Winter vines

An exercise in depth of field with my new 50mm/f1.8 lens. The focus on the foreground was intentional, with the end of the path being intentionally out of focus. I wanted to focus on where the viewer is standing, and that the distance isn’t yet sharp in the eye of the viewer because s/he’s not there yet.

While a commenter at Flickr is right, the eye is lead into the frame, the blur at the end of the path is enticing: what is down there, just out of sight? By having more of the frame in sharp focus, there would be 2 problems: 1, the picture would have no real psychological focus point (as there’s nothing at the end of the path on which to focus). The poles in the nearground wouldn’t be in relief in front of the distracting background either, which would spoil the mood of the picture.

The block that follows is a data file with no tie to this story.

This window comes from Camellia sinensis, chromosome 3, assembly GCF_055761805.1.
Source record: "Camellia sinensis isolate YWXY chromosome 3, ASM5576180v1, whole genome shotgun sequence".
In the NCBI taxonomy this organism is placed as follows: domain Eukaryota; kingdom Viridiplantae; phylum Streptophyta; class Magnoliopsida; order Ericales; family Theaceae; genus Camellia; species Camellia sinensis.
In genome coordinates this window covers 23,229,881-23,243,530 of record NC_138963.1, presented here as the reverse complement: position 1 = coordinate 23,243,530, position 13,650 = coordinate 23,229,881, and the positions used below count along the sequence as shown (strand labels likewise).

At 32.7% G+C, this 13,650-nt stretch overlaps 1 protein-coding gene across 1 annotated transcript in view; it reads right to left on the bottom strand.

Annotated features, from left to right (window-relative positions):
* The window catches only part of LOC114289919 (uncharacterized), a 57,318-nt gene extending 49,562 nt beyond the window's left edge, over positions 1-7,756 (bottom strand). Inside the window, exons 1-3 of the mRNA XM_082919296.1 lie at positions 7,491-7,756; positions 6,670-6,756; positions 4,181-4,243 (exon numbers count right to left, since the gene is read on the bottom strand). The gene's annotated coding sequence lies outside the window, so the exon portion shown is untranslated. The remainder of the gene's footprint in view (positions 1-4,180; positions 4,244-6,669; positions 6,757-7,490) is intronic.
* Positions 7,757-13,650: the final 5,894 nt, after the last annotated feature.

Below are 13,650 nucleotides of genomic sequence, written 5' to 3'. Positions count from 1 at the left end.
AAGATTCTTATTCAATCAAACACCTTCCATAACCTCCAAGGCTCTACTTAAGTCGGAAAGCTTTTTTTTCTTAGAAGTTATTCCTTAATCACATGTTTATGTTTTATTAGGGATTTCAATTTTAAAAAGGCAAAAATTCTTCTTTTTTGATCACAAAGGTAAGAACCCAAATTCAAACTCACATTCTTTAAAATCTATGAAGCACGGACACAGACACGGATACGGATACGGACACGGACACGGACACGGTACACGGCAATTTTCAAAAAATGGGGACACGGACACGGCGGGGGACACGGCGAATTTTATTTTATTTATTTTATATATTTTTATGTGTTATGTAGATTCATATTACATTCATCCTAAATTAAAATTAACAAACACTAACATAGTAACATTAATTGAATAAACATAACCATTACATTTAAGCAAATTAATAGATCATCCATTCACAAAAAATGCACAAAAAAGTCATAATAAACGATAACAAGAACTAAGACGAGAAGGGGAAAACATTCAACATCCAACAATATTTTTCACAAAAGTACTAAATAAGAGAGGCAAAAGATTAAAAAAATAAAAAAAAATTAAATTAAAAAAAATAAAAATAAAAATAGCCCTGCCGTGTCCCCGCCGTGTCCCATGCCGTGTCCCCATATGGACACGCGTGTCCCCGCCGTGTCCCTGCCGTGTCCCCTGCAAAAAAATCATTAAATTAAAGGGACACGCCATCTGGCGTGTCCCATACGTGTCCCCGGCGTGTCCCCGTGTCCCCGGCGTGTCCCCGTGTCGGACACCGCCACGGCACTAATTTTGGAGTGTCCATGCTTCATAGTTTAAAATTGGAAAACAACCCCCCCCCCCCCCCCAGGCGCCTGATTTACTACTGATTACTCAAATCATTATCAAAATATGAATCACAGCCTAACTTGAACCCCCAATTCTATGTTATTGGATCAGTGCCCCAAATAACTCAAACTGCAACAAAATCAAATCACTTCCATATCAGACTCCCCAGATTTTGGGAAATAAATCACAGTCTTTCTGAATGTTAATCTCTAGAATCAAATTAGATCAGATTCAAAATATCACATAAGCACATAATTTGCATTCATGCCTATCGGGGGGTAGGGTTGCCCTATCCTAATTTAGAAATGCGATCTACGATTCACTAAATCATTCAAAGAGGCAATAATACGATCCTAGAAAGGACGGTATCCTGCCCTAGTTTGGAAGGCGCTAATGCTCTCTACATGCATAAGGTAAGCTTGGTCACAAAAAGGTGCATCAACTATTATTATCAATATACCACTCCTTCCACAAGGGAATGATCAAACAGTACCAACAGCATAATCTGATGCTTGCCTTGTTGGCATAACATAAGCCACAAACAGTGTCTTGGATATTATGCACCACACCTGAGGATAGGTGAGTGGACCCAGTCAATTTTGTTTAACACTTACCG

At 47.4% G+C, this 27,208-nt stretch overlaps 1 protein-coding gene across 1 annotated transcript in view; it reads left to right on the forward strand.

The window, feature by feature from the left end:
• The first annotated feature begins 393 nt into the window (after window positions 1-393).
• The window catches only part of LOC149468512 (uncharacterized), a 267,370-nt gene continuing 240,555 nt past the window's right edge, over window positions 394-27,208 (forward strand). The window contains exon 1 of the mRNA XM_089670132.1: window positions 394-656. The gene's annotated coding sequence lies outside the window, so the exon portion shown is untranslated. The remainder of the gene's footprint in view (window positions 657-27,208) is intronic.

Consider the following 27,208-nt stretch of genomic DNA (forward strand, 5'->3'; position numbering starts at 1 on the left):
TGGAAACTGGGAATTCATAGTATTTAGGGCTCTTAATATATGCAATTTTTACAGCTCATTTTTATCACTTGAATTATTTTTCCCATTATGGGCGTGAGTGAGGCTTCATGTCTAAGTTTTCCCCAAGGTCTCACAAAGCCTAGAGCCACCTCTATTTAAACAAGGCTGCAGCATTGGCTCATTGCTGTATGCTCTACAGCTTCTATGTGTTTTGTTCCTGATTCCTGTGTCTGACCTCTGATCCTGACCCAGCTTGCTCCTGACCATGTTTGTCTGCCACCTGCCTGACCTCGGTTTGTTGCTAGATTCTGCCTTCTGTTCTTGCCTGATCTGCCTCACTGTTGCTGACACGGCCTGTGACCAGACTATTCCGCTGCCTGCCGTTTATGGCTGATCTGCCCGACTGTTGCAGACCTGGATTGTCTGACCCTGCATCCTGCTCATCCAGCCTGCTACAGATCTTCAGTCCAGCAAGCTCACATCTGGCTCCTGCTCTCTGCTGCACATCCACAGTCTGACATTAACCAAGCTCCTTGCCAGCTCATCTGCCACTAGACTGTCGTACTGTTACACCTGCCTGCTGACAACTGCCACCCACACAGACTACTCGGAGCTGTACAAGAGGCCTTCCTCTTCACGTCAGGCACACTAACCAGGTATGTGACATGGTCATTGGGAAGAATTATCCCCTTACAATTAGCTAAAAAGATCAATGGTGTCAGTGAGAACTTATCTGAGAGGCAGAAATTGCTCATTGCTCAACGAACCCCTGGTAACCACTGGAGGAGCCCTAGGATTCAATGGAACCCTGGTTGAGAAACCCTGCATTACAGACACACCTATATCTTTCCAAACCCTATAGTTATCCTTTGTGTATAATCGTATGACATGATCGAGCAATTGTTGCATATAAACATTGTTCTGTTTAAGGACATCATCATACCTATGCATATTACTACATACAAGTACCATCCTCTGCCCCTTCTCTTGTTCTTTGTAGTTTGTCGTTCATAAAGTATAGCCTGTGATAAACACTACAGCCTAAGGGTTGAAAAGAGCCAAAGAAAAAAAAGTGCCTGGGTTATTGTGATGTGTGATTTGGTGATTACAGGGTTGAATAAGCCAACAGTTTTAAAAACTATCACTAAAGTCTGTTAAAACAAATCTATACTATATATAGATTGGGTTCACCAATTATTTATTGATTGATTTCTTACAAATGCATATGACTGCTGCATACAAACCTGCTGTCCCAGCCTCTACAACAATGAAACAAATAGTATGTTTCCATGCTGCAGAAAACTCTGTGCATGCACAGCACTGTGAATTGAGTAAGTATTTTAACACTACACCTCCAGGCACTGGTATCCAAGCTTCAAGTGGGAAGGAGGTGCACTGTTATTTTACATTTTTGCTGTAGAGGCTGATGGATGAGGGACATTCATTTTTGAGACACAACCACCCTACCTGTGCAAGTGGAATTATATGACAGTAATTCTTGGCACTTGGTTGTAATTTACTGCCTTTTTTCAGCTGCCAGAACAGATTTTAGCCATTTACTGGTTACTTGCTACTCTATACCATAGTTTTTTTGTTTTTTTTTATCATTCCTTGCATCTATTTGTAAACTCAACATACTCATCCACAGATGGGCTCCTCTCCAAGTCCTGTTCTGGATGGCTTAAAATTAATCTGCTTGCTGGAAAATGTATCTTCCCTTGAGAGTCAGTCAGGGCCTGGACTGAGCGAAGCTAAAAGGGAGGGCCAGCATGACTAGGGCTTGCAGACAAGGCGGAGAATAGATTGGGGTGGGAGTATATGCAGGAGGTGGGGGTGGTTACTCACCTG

On a technical note: the further away from the camera you focus, the deeper the depth of field at any aperture. By focusing on the distance, the variation in focus between lake and neargound wouldn’t’ve been so great, hence losing the point of the photo: the shallow depth of field.

This shot is of the vineyards a little way from our home, looking towards Lake Thun and Interlaken.